It’s funny (irony) – I was reading one of your posts the other night when you asked for topics to cover, and I meant to ask you to do some on urgency, especially how to focus on a writing project when other projects are clamoring loudly for attention. After reading this post, I can’t find the other one. I would like to read more on this topic of creativity and increasing it as well. And how writers have managed to work it so they get more sleep and increase their self care.

    Right now I have to finished getting ready for work and to leave in a few minutes. Thank you for reading and considering this long reply :).


    • rosannebane March 19, 2013 at 3:17 pm #

      Thanks Theresa for taking time to comment. It sounds like you’ve cut a lot of time-wasters out already and are down to the bone. I will put the idea of urgency and how to keep a writing project a priority in the compost pile of my mind and see what turns up in a week or two.
      In the meantime, there simply is a limit to how much we can do in one lifetime, which means we have to make choices. Is it possible to spend less time preparing for your Sunday School class? Do you have to invent the wheel every week? (I keep reminding myself that I do need and want to tailor a presentation for each group I teach or speak to, but I do not need to and really can’t completely re-invent presentations every time.) Can you co-teach Sunday School so that you’re responsible to teach every other week?
      If you truly cannot reduce the amount of time you spend on Sunday School and other church activities, which you said is where most of your time goes, you may need to cut other things from your life entirely. It is better to acknowledge that a human being cannot make 17 different projects and activities a priority than to keep committing yourself to 17 different projects and priorities and always feeling behind, exhausted, frustrated and/or disappointed about “not getting more done.”
      Steven Covey said that if you have two or three goals, you’ll accomplish two or three goals, if you have five or six goals, you’ll accomplish two or three, and if you have more than six goals, you will accomplish none of them.
      It is possible to get a lot done in 15 minutes a day for Product Time (one client wrote a YA novel in just 20 minutes a day by showing up consistently). But if you truly can’t find 15 minutes a day for Product Time at least 3 days a week, you may need to acknowledge that writing is not as high a priority as the other things you’re spending time on. I’m not saying you have to give up writing, I saying you probably have to give up something…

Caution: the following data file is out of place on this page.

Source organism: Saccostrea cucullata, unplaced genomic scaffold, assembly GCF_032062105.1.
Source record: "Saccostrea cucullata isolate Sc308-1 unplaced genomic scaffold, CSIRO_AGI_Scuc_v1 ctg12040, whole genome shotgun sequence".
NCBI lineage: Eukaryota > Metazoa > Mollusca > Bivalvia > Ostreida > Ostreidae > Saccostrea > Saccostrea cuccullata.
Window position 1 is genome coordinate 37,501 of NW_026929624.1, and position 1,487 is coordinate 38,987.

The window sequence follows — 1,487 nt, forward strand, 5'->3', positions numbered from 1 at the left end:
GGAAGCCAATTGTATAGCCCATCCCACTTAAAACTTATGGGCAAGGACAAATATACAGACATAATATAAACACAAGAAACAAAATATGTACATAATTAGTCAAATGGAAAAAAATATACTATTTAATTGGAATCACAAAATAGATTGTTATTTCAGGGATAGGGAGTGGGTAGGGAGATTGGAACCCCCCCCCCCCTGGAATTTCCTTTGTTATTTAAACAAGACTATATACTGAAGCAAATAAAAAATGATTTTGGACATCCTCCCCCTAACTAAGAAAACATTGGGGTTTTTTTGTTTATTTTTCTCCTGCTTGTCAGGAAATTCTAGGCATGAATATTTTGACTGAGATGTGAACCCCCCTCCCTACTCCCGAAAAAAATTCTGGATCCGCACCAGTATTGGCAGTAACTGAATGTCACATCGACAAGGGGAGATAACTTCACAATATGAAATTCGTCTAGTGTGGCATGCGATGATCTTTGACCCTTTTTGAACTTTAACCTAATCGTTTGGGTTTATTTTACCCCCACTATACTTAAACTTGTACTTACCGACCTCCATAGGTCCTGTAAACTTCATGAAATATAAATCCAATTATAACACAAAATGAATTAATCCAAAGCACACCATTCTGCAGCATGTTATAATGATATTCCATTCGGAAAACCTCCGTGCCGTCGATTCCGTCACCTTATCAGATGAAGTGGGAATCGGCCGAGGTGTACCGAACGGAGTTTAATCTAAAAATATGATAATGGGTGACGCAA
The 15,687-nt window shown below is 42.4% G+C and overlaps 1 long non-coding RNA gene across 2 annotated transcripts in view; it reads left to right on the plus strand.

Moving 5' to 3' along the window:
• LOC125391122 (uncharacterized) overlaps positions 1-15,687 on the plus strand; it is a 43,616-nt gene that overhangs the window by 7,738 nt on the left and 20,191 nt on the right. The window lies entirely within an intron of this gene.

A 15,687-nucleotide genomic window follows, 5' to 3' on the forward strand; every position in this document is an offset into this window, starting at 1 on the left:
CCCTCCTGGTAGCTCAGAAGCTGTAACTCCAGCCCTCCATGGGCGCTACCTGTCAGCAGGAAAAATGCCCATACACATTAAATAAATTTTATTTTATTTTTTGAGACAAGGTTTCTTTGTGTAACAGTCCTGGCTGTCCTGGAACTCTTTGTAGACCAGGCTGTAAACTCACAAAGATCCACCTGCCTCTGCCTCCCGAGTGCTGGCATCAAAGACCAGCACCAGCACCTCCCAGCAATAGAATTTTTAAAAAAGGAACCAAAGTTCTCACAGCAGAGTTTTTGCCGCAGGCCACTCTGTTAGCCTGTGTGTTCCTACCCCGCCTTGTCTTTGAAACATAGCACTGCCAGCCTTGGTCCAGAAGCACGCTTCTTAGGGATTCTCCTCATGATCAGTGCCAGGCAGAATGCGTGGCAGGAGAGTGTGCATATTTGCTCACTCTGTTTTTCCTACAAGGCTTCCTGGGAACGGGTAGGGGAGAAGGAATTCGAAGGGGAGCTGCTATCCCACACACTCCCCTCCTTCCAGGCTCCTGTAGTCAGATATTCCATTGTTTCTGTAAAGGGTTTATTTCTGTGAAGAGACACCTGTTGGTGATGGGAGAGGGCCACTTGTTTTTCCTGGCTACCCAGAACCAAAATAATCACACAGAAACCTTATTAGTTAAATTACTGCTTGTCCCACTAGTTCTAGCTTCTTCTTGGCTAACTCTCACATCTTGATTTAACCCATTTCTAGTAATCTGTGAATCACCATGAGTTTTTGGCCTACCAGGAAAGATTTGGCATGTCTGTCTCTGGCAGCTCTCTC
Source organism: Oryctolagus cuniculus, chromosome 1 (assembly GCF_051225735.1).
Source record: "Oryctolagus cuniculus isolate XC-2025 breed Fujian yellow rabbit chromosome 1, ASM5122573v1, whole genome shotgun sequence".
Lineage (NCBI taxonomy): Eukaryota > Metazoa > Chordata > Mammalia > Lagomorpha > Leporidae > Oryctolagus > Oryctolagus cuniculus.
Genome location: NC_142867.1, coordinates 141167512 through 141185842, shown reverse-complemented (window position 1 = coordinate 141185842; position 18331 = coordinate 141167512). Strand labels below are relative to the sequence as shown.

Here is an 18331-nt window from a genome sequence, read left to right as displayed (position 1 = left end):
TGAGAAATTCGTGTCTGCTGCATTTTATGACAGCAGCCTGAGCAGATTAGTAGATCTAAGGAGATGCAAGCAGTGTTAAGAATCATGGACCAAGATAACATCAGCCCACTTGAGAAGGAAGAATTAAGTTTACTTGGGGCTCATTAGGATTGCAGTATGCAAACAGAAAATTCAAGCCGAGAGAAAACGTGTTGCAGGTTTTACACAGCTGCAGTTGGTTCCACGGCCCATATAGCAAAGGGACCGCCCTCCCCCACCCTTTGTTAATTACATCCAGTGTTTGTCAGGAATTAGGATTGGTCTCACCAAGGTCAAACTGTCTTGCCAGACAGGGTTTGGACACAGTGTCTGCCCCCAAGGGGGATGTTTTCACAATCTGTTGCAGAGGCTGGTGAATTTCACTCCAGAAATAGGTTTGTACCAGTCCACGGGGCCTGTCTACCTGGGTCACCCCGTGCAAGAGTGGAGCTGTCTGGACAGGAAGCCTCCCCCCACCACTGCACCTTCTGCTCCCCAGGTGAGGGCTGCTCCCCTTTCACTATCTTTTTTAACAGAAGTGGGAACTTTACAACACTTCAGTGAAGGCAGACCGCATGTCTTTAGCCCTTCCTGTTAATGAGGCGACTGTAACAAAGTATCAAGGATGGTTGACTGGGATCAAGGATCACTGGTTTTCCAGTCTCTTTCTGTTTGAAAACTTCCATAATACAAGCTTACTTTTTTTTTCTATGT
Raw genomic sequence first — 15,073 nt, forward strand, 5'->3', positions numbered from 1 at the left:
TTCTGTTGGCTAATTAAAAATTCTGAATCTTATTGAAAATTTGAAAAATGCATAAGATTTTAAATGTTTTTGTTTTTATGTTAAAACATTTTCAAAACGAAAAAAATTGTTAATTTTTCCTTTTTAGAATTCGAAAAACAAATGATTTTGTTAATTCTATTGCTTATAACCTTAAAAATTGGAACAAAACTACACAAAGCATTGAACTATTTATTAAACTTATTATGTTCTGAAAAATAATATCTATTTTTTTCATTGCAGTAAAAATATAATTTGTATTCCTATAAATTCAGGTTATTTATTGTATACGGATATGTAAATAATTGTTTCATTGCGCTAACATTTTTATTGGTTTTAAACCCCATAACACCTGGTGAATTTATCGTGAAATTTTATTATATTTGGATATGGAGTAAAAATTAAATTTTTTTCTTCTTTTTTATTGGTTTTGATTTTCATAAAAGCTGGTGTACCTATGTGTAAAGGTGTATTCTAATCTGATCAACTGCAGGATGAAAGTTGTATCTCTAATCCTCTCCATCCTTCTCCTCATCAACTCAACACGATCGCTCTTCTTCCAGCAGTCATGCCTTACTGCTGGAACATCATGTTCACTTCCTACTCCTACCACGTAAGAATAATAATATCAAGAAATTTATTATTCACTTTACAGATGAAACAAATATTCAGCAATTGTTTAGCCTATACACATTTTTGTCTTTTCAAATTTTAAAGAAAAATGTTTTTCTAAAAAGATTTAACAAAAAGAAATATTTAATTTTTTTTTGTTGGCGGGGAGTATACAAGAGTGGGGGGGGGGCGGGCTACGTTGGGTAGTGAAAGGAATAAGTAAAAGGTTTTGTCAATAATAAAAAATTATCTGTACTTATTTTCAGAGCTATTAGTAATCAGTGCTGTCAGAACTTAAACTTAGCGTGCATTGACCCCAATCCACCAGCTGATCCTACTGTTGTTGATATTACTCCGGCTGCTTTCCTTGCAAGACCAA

Before you make your decision, remember that writing is also an act of service to the world and your community and is also a Divine-given talent we are responsible for using well…


      • Theresa March 20, 2013 at 7:55 am #

        Hi Rosannebane 🙂

        Thank you for the reply. I had a Sunday School coteacher up until June last year, when he suddenly retired for health reasons. We have problems getting and keeping teachers and assistants, so I have a variety of helpers. Anyone but Dad usually comes in cold. The curriculum and resources can be interesting and worthwhile with my kids, or I may have to go through my/Mom’s/Dad’s books from years of teaching, or search on the internet, make copies, and then get everything prepared, both at home and at church, hopefully before Sunday. It all varies; and it all takes time.

        I have been meaning to create a paper/computer book index, but haven’t acted. I did cull some books out yesterday, and researched and wrote last night before falling asleep, so it was a good day :).

        15 minutes always seems so short for me. I just get settled in and focusing, and boom!, time’s over. I have been trying Pomodoro time, which is 25 minutes on and then a 5 minute break, and then a 10-15 minute break after at least 2 hours. More time focusing on fewer things. Haven’t tried it much with writing though.

        Planning to wrap a few long-term things up this afternoon and tonight, and will then take another look at what can be deleted.

        Take care and keep writing!


  5. Joel D Canfield March 18, 2013 at 1:16 pm #

    I expected to get more than 30, but “meditation” and “play” knocked me down. There’s my room for improvement.